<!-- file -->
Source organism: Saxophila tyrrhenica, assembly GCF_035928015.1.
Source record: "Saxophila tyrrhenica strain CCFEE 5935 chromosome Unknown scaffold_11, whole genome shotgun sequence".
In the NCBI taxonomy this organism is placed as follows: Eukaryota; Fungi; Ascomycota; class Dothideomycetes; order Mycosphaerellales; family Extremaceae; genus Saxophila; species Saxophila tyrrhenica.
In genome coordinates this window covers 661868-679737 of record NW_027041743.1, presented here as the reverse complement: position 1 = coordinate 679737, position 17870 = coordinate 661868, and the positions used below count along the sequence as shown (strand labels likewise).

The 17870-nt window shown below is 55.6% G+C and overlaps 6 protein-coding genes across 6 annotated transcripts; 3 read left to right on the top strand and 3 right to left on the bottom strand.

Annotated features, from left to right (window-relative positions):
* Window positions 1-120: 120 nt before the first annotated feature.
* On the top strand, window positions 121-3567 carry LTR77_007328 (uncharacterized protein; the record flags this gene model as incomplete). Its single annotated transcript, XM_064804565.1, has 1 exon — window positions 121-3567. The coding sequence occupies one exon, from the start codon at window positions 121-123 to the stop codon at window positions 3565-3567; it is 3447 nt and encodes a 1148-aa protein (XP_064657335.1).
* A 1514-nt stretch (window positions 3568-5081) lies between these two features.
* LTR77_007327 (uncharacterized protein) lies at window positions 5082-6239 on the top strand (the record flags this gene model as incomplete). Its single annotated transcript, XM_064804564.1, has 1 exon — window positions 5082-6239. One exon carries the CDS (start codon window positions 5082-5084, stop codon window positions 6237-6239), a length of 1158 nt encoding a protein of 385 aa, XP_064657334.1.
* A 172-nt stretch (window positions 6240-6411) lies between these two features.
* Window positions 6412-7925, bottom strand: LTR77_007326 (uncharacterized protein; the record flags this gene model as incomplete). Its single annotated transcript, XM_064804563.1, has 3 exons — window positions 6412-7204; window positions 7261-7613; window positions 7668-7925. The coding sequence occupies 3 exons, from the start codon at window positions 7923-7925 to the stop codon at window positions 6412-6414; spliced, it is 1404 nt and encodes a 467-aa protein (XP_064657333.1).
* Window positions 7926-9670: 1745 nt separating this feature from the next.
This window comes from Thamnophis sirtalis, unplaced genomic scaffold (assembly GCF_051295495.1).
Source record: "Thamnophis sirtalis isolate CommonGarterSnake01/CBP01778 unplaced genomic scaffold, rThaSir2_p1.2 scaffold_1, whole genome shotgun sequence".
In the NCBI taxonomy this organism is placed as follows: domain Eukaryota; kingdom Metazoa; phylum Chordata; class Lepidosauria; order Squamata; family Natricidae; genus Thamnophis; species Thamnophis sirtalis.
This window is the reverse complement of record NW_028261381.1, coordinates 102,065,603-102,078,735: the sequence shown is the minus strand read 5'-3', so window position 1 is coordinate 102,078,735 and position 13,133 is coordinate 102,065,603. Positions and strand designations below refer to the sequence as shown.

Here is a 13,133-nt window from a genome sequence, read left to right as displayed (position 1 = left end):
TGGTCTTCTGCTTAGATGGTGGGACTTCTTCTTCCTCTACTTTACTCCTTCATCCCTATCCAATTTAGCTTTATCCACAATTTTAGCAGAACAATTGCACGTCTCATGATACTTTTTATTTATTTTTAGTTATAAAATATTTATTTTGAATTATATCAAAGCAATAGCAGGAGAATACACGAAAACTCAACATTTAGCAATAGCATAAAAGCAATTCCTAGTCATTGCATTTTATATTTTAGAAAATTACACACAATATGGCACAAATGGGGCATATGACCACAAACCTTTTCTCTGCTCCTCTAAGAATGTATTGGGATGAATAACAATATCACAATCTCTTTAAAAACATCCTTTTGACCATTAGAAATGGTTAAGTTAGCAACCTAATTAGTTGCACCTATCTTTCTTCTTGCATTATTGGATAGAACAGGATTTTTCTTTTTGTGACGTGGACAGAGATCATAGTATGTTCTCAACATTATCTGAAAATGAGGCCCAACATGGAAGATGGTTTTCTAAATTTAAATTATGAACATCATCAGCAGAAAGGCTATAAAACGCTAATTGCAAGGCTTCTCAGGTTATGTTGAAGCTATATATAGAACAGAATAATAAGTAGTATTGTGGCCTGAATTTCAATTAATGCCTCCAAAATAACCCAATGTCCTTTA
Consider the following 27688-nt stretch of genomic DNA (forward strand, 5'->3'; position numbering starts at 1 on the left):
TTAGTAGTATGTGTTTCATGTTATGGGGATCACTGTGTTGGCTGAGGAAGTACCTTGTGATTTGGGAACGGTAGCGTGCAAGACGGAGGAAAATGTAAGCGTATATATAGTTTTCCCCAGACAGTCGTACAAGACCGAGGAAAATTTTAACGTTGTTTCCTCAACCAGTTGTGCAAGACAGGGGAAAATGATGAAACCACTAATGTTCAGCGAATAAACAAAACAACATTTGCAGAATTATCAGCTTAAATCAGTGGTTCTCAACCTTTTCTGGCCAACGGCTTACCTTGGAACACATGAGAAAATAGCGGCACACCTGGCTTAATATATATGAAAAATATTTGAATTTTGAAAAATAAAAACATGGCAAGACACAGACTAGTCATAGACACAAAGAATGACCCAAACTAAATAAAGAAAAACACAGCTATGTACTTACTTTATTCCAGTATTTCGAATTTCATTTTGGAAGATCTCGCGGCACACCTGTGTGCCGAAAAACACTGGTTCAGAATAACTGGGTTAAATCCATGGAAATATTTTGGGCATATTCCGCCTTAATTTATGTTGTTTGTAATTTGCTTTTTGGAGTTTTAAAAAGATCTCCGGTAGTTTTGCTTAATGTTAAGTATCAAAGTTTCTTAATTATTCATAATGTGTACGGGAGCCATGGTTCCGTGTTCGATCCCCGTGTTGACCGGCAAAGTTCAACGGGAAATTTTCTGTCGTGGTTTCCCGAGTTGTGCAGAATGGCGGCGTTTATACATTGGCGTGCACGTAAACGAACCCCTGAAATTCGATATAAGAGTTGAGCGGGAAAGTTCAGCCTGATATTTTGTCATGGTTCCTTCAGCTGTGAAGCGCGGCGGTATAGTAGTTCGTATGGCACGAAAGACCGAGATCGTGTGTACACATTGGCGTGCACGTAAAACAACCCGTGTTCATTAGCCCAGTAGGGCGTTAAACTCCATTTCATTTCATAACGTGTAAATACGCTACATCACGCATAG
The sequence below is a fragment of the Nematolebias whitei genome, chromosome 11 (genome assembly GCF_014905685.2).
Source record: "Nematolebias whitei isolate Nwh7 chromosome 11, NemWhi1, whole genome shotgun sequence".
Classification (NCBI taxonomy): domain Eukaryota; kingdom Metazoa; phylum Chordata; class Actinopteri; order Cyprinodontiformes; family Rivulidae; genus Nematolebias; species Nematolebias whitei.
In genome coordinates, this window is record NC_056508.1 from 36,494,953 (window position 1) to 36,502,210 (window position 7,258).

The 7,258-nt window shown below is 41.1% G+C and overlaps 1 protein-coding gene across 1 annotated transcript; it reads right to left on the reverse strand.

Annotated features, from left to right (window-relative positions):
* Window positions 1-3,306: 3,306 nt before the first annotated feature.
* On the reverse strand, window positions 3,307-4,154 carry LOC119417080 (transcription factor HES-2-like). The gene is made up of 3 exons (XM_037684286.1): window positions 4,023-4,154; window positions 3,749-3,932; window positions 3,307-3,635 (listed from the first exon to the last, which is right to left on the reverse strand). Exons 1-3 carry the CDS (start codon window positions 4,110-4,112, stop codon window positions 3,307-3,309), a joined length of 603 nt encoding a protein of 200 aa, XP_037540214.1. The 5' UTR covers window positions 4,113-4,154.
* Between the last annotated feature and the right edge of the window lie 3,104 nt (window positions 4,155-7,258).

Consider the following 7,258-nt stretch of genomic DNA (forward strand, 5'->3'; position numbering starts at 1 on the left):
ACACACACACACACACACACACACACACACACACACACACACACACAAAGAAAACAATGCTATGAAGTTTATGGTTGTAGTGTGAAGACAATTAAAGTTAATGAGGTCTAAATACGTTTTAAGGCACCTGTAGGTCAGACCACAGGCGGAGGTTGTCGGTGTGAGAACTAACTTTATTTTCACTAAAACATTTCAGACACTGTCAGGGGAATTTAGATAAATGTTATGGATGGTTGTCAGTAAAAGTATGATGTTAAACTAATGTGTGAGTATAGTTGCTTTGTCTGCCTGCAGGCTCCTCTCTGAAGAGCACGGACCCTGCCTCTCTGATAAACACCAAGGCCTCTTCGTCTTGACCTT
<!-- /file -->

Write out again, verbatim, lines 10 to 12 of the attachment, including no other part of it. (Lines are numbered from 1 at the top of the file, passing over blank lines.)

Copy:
* LTR77_007327 (uncharacterized protein) lies at window positions 5082-6239 on the top strand (the record flags this gene model as incomplete). Its single annotated transcript, XM_064804564.1, has 1 exon — window positions 5082-6239. One exon carries the CDS (start codon window positions 5082-5084, stop codon window positions 6237-6239), a length of 1158 nt encoding a protein of 385 aa, XP_064657334.1.
* A 172-nt stretch (window positions 6240-6411) lies between these two features.
* Window positions 6412-7925, bottom strand: LTR77_007326 (uncharacterized protein; the record flags this gene model as incomplete). Its single annotated transcript, XM_064804563.1, has 3 exons — window positions 6412-7204; window positions 7261-7613; window positions 7668-7925. The coding sequence occupies 3 exons, from the start codon at window positions 7923-7925 to the stop codon at window positions 6412-6414; spliced, it is 1404 nt and encodes a 467-aa protein (XP_064657333.1).